Movie Review: “Blair Witch” paints itself into a corner


Well well well, Millennials. You’re the most tech-savvy generation in human history, but pitching a tent confounds you, and you still can’t find your way out the woods.

You can load an app to your smart phone and control a camera drone with it. But you’re still terrified by tied-up twigs.

“Blair Witch” is a sequel/reboot of the hand-held camera classic “The Blair Witch Project,” a film so close to the original that it’s no wonder the filmmakers don’t acknowledge the first film in the screenplay credits.

Considering the generation that’s grown up without seeing the 1999 film — and I polled four Millennials this week, including alleged horror fans, none had — maybe a remake is all that was called for.

But taking a bigger and more attractive cast back into the Black Hills Forest around Burkittsville, Maryland (British Columbia, actually, because who could get lost anywhere in Maryland?) doesn’t make for a better, or even remotely different movie.

Simply put, there is no “Blair Witch” without the “Project” that launched it.

The lame idea that writer Simon Barrett came up with is that a brother of Heather, the young film student who disappeared 17 years ago, is sure he’s seen footage of her — or something that looks like her — from those woods. He wants to “find that house” where she and those who vanished with her could only stare at the corner, facing away from some unspeakable spectral horror.

James (James Allen McCune) thinks Heather might still be alive. In any event, he wants answers and closure. His pal  Peter (Brandon Scott) humors him, but laughs at such beliefs behind James’s back. Film student Lisa (Callie Hernandez) wants to video the search, with ear-bud cameras, GPS, a camera drone, the works.

And Peter’s girlfriend Ashley (Corbin Reid) is along for grins and giggles.

First obstacle, the guy who found the “new” footage is a nerdy local “researcher” and Blair Witch buff who insists that he (Wes Robinson) and his witch hunting girlfriend (Valorie Curry) come along.

They’ll roast wieners, make s’mores by the campfire. It’ll be fun!

Don’t worry about leaving the cars in the wilderness, “No one cares” that they park there. “No one LIVING that is!”

So the dynamic is set — city kids camping for the first time, locals with supposed local knowledge, people whom the first four don’t trust, along for the ride.

It’s a symptom of this Adam Wingard (“You’re Next”) film’s general haplessness that so little is done with any promising idea in all this. The stick figures are hung in trees all around the campsite, the locals are accused, the groups split up in a huff, and bad things go down, one camper at a time.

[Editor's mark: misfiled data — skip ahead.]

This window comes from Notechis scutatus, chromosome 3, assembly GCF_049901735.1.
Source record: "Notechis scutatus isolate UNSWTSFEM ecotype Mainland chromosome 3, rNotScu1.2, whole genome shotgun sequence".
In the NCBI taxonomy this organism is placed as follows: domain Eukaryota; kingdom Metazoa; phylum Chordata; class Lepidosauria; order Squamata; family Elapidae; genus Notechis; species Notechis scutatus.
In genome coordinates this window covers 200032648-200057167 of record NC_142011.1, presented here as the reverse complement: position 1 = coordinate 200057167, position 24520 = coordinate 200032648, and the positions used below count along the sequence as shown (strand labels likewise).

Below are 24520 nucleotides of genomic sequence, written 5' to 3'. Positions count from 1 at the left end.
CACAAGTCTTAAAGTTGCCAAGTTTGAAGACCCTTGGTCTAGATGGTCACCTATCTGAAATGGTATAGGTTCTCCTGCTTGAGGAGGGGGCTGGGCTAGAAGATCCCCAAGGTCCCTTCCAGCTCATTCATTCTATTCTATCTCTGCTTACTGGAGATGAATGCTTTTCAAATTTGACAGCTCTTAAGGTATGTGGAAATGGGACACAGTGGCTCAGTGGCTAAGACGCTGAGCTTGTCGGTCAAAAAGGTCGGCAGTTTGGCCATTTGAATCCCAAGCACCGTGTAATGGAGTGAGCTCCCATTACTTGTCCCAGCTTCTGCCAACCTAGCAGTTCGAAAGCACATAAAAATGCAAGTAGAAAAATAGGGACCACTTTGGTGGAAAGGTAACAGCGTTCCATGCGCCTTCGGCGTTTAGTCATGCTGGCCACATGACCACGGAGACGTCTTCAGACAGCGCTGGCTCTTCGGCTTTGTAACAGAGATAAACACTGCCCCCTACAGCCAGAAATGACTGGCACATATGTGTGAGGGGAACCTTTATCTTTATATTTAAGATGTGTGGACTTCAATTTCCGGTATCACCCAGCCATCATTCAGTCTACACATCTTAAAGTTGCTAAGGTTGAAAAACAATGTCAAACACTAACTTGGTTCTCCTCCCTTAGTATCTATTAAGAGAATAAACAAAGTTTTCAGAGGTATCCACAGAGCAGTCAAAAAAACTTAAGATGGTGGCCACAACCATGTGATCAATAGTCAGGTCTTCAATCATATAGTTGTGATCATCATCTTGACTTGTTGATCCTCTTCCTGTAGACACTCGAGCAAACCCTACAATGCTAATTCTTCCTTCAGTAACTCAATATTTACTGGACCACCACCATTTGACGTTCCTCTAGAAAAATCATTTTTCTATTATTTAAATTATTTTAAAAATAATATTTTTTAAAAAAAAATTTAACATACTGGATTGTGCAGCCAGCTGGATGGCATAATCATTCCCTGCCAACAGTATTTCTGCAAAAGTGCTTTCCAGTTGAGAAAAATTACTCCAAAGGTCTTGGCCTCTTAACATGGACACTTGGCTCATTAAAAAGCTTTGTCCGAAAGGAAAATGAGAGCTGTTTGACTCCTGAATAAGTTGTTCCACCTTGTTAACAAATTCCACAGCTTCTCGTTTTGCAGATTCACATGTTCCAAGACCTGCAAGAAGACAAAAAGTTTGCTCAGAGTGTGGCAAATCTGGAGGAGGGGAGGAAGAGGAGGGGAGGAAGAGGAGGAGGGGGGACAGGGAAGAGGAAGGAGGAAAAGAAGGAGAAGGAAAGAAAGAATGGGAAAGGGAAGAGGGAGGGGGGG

Seventeen years of shaky-cam/first-person-point-of-view pictures have ruined the novelty of scaredy cats running through the woods, only seeing what their puny flashlights expose in the pitch darkness. Cheap frights — characters keep sneaking up on each other while they’re filming, with deafening sound effects accompanying them bumping into each other — and a selection of horror stunts borrowed from the “Son of Blair Witch,” aka the “Paranormal Activity” movies, deliver the only hair-raising moments.

There’s no wit, no methodical build-up to the suspense, no time to empathize with the characters, just unneeded bits of exposition the first film didn’t need to scare you to death.

“Legend says that if you look directly at the witch, you’ll die from fright!”

Among the cast, Hernandez (TV’s “Graves” and “From Dusk Till Dawn”) is best at getting across the notion that she’s experiencing something impossible, something utterly terrifying. Her wild-eyed gulps of fear rival Heather Donahue’s fumbling, panting confession in the tent in “The Blair Witch Project,” one of the most iconic scenes and images in all of horror.

The woods around Burkittsville are cursed by the Blair Witch, but we’re the ones dealing with a curse that’s worse. We’re trapped in a movie era of repetition, pointless reboots and inferior copies of the original.

If only the potential audience for this one could be bothered to Netflix “The Blair Witch Project” — preferably on something other than their phones — this reboot could have been avoided. Actually, it still should be.



MPAA Rating: R for language, terror and some disturbing images

Cast: James Allen McCune, Callie Hernandez, Corbin Reid, Brandon Scott, Wes Robinson, Valorie Curry
Credits: Directed by Adam Wingard, script by Simon Barrett, based on “The Blair Witch Project.” A Lionsgate release.

Running time: 1:29

About Roger Moore

Movie Critic, formerly with McClatchy-Tribune News Service, Orlando Sentinel, published in Spin Magazine, The World and now published here, Orlando Magazine, Autoweek Magazine
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